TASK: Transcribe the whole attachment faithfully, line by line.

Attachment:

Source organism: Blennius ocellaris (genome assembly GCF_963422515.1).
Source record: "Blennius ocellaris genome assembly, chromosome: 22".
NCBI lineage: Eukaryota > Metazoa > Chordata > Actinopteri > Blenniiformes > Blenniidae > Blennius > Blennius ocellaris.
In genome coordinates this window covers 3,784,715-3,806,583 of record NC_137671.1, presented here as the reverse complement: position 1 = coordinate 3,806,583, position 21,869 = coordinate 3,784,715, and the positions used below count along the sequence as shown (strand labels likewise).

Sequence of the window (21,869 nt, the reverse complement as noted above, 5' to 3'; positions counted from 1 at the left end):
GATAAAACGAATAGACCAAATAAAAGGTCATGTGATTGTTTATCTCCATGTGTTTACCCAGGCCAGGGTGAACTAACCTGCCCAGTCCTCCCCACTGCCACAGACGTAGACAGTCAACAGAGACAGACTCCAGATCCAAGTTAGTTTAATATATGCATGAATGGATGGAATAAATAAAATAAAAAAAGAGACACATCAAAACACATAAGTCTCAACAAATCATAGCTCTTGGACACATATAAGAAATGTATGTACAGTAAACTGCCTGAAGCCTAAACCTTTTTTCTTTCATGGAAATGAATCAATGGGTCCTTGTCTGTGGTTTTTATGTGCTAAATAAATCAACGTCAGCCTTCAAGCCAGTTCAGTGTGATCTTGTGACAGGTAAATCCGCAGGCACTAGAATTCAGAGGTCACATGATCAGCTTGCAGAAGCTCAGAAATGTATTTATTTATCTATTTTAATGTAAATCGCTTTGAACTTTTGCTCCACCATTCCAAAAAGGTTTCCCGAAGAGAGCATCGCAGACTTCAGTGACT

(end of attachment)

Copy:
Source organism: Blennius ocellaris (genome assembly GCF_963422515.1).
Source record: "Blennius ocellaris genome assembly, chromosome: 22".
NCBI lineage: Eukaryota > Metazoa > Chordata > Actinopteri > Blenniiformes > Blenniidae > Blennius > Blennius ocellaris.
In genome coordinates this window covers 3,784,715-3,806,583 of record NC_137671.1, presented here as the reverse complement: position 1 = coordinate 3,806,583, position 21,869 = coordinate 3,784,715, and the positions used below count along the sequence as shown (strand labels likewise).

Sequence of the window (21,869 nt, the reverse complement as noted above, 5' to 3'; positions counted from 1 at the left end):
GATAAAACGAATAGACCAAATAAAAGGTCATGTGATTGTTTATCTCCATGTGTTTACCCAGGCCAGGGTGAACTAACCTGCCCAGTCCTCCCCACTGCCACAGACGTAGACAGTCAACAGAGACAGACTCCAGATCCAAGTTAGTTTAATATATGCATGAATGGATGGAATAAATAAAATAAAAAAAGAGACACATCAAAACACATAAGTCTCAACAAATCATAGCTCTTGGACACATATAAGAAATGTATGTACAGTAAACTGCCTGAAGCCTAAACCTTTTTTCTTTCATGGAAATGAATCAATGGGTCCTTGTCTGTGGTTTTTATGTGCTAAATAAATCAACGTCAGCCTTCAAGCCAGTTCAGTGTGATCTTGTGACAGGTAAATCCGCAGGCACTAGAATTCAGAGGTCACATGATCAGCTTGCAGAAGCTCAGAAATGTATTTATTTATCTATTTTAATGTAAATCGCTTTGAACTTTTGCTCCACCATTCCAAAAAGGTTTCCCGAAGAGAGCATCGCAGACTTCAGTGACT